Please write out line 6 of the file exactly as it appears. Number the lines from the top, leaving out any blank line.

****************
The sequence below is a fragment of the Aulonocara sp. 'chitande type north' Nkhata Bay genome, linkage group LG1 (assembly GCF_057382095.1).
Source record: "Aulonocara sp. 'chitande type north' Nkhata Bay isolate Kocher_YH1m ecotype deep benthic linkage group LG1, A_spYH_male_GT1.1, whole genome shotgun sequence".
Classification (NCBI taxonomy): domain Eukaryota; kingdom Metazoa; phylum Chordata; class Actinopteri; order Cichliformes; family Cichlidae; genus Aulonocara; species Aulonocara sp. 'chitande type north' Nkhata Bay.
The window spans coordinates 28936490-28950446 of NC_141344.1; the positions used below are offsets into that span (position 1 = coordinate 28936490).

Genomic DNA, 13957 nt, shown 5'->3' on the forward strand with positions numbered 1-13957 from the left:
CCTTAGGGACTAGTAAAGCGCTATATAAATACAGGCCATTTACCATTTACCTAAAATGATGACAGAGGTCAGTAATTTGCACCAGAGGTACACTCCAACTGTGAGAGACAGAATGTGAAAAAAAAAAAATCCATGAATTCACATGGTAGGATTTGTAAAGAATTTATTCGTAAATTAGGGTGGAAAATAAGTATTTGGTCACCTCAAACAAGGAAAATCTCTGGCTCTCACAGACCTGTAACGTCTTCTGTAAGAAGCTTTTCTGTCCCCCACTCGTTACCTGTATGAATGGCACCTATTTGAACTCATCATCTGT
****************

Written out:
CCTTAGGGACTAGTAAAGCGCTATATAAATACAGGCCATTTACCATTTACCTAAAATGATGACAGAGGTCAGTAATTTGCACCAGAGGTACACTCCAACTGTGAGAGACAGAATGTGAAAAAAAAAAAATCCATGAATTCACATGGTAGGATTTGTAAAGAATTTATTCGTAAATTAGGGTGGAAAATAAGTATTTGGTCACCTCAAACAAGGAAAATCTCTGGCTCTCACAGACCTGTAACGTCTTCTGTAAGAAGCTTTTCTGTCCCCCACTCGTTACCTGTATGAATGGCACCTATTTGAACTCATCATCTGT